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Anna N

What Are You Preserving, and How Are You Doing It? (2016–)

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We like to serve black cherry compote with a cheese platter.    Missing our local season, I snagged a couple of pounds of Bings from Washington state.   

Pitted

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Done

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eGullet member #80.

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Has anyone ever dehydrated strawberries?  If you have, can you share how you prepped them and the temperature and length of time you dehydrated them?

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@ElsieD  I'm sorry that I didn't see this until now--I'm sure it's too late, but maybe for future reference.  I have not dehydrated strawberries myself, but the book that came with my Excalibur dehydrator says that strawberries are very good for dehydrating.  They instruct as follows:

 

1.  Wash, cut off caps, and slice 1/4"-3/8" thick

2.  Dry at 135F/57C until leathery and crisp.

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My basil plant is just starting to bolt so I thought I better get a move on so I could get some pesto in the freezer.  Ronnie doesn't have a big liking for pesto so I freeze it in very small amounts for my personal use --I sneak it in his food once in a while though.  Don't tell on me.

 

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Posted (edited)

Good use for pesto-- mix with a soft, mild cheese. Pound chicken cutlets thin, spread with pesto/cheese mix, roll up, secure with toothpicks and roast at 350. Cool. Slice 1/2 inch thick. Alternate with slices of tomato, drizzle with olive oil and balsamic vinegar.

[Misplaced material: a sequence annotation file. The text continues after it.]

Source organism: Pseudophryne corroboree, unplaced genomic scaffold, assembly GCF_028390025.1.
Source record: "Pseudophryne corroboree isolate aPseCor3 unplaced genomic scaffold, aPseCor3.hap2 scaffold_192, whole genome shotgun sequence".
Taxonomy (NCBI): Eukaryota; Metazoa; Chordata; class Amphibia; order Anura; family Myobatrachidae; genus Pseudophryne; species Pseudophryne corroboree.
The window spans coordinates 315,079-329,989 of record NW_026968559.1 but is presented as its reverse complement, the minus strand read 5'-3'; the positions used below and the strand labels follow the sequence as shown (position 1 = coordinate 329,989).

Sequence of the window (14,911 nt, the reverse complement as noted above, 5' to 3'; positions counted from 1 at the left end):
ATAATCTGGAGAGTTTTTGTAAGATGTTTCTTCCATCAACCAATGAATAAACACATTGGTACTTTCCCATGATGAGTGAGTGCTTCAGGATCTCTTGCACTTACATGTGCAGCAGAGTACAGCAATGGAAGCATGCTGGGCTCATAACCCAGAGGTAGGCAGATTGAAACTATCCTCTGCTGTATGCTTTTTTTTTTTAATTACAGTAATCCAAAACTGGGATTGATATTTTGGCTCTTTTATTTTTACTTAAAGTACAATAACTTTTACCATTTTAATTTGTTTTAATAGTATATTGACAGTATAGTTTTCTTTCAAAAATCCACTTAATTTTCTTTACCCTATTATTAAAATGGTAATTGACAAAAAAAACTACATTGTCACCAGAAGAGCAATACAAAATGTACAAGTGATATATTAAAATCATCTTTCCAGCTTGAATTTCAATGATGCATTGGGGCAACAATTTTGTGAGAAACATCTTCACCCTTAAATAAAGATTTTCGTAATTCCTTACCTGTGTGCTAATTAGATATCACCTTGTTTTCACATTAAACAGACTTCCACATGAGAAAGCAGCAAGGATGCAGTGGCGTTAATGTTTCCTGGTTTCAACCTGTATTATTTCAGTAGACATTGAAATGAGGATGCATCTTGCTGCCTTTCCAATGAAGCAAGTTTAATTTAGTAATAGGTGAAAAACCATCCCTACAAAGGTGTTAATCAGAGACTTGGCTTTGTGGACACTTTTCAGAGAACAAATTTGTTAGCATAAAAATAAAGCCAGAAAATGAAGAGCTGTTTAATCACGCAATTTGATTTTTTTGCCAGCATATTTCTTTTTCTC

Edited by kayb (log)
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Don't ask. Eat it.

www.kayatthekeyboard.wordpress.com

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Another use for freezer pesto...if you freeze some in small "blobs" then put them in a container for storage...when you make a soup like minestrone or tomato, drop one in to your bowl and swirl it in!

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"Only dull people are brilliant at breakfast" - Oscar Wilde

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@Shelby & any other pesto makers.

 

If you have access and are able, a mortar and pestle makes a far superior end product than a food processor ever could.

 

I believe it has something to do with the way the cell walls are broken down which creates a different result.

 

We noticed the same thing when making ramp oil and pesto years ago - ever since, my arm has gotten quite a workout!

 

 

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Busy time of year, as usual. 

 

Yesterday I picked a lot of our Nirvana sweet corn.  Sat in the driveway with a beer or two and shucked it all (ahhhhhh summer :) ).

 

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Brought a huge pot of salted water to boiling and blanched the corn for 3 minutes and straight into an ice water bath.

 

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Meanwhile, Ronnie was in the garage making me this corn holder thingy to make it easier to scrape the corn off :)

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LOVE my Vacmaster.  Can't say that enough

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Also, made the corn stock from Deep Run Roots and put a couple tubs in the freezer

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Getting a lot of cherry/grape tomatoes so I'm excited about that.   Sliced in half and drizzled with olive oil and sea salt.  I like to dry them a bit in the CSO-- a couple hours or so at 250F--sometimes at 225F if I'm not in a big hurry.  

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Done and I keep them in the fridge covered in olive oil.  Delicious in the middle of winter on a salad or pizza.

 

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@Shelby